With Geegeez Gold running lines, hovering over the performance in question reveals more 'traditional' information. Here's an example, taken from Warrior's Valley's run on 21st December 2019. The blue box tells us the jockey, position/field size, distance won/beaten, winner/second, [odds], weight carried, equipment, and in-running comment.

 

As a completely new convention to most, it may take some getting used to, but running lines offer far more granularity on a horse's race position than the in-running comments generally do. The optimum, of course, is to use them in tandem such that any 'bad trip' incidents noted in the comment can be factored in.

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That's all for this week's Clock Watcher. I hope there was something of interest in the above and, if you've any questions, do leave a comment below. I'll be happy to answer them.

Matt

p.s. a gentle reminder that there is much more intel on sectionals - and how they're laid out on geegeez.co.uk - in the User Guide. Click here to download the latest version.

5 replies
  1. Paul
    Paul says:

    Hi Matt,
    This gives fantastic insights and thank you for the series of tutorials. There is a lot to get to grips with and it will need some extra homework and practice on my part.

    I was trying find the range for the UP figure. I know it starts at zero but I couldn’t work out what the upper limit is and what the percentile distribution would look like.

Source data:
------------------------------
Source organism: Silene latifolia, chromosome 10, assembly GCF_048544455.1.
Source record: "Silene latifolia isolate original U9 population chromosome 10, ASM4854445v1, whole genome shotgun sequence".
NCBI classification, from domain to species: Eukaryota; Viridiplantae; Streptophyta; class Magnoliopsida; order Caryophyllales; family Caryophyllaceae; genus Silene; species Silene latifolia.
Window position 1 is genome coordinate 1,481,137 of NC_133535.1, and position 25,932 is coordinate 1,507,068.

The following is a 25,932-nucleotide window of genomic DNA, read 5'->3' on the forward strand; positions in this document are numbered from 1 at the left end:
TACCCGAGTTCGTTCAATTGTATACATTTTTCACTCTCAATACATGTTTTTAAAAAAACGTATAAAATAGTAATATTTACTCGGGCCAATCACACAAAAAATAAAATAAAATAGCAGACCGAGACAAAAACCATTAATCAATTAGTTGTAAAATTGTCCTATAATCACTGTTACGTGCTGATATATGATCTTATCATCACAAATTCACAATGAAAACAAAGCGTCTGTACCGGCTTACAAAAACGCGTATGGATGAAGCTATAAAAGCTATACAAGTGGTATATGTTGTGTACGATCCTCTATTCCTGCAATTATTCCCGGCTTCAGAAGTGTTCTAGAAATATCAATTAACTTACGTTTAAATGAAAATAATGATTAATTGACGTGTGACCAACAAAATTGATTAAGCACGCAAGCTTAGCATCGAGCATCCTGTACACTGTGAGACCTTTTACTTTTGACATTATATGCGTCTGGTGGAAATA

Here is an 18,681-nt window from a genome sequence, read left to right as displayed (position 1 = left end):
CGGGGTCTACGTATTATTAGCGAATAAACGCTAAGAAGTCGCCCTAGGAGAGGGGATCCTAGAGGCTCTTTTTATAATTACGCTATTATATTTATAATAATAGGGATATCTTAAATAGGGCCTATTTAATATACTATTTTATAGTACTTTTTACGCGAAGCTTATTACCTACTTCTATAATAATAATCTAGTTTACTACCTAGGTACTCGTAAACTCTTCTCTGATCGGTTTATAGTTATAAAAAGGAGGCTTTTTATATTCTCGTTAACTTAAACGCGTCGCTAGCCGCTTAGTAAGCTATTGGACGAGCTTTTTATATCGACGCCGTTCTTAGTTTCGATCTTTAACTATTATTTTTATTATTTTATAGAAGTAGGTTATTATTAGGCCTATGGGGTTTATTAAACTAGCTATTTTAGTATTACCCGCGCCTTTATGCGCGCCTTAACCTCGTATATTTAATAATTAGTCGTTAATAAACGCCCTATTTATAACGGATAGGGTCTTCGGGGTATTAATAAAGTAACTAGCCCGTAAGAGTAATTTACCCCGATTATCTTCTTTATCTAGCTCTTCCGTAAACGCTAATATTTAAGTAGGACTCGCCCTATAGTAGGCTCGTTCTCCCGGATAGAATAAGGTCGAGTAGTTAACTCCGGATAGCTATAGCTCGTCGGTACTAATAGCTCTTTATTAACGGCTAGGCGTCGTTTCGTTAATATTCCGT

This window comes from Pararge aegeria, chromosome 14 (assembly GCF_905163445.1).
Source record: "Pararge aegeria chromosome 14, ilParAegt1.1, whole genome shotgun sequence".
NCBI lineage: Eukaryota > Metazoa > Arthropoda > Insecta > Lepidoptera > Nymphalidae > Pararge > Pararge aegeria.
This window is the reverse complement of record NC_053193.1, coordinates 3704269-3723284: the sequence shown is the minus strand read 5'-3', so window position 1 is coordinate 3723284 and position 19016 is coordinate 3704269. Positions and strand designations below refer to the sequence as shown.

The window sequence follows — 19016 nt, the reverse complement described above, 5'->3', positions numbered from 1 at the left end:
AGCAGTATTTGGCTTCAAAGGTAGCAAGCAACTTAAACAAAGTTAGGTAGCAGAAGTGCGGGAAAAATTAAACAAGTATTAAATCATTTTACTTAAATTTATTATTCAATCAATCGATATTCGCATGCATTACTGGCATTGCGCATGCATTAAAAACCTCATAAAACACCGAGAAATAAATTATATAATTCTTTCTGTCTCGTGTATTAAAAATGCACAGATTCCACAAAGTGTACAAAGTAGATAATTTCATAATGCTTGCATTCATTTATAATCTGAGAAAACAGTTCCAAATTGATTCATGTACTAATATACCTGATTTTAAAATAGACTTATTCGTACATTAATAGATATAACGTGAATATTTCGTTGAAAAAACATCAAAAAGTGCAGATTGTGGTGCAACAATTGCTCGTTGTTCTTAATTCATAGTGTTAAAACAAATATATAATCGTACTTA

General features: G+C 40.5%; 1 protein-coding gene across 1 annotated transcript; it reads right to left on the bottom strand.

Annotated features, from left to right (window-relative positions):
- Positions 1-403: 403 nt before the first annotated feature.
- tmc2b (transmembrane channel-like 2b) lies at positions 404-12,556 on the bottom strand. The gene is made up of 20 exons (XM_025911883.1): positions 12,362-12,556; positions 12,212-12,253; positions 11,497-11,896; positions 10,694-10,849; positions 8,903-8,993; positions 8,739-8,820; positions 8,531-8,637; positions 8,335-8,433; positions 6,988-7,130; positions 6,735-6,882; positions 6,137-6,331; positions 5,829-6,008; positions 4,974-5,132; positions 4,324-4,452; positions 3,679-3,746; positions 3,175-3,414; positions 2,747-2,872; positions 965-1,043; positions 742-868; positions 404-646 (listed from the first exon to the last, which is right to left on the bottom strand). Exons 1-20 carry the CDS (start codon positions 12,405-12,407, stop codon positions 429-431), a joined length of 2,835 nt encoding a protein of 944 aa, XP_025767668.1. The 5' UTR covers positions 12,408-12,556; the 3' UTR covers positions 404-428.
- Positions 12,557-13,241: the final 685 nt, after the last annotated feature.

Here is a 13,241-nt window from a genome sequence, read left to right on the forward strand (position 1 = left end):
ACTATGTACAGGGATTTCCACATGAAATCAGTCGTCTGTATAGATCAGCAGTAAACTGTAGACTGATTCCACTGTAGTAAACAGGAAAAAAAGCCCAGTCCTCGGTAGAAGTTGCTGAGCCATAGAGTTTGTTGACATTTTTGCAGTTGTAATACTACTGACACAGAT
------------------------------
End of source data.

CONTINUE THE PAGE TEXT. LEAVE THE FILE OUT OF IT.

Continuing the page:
And more generally, would you be able to offer any thoughts on the relationship between the sectional timing data and the speed Rating SR in the racecard? If indeed there is one.

    Paul

    Reply
    • Matt Bisogno
      Matt Bisogno says:

      Hi Paul

      SR is Peter May’s rating. There is no correlation whatsoever with sectional upgrade figures. That’s the easy one answered!

      Regarding distribution, that’s a very good question, to which I don’t currently have a very good answer. I’ll try to pull some data together for next week’s article around this, though it’s definitely going to be race distance specific (i.e. more 5f races are truly run meaning upgrades may be expected to be less frequent; where as 1m4f flat races are often a crawl then a sprint, making for big upgrade territory. Anyway, great question – and well worth digging in to!)

      Matt

      Reply
  2. Ian
    Ian says:

    Another cracking article. I have finally engaged with the data regarding two horses Corvair and Ayr Harbour. Both highlighted in analysis using sectional data. Ayr Harbour ‘s withdrawal gave me single bet on Corvair – price short but a profit- thanks Matt. Both on my tracker.

    Reply
  3. SK
    SK says:

    Hi Matt,

    Great read. Do you think the sectional data will ever become available for Dundalk and will it become available for Irish racing come the turf season?

    Cheers

    Reply
    • Matt Bisogno
      Matt Bisogno says:

      Hi SK

      I think the Dundalk sectionals will come, but not until HRI put up the funding. The method and tech are understood/available, but someone has to pay for it.

      Hopefully HRI will get the ball back rolling this year.
      Matt

      Reply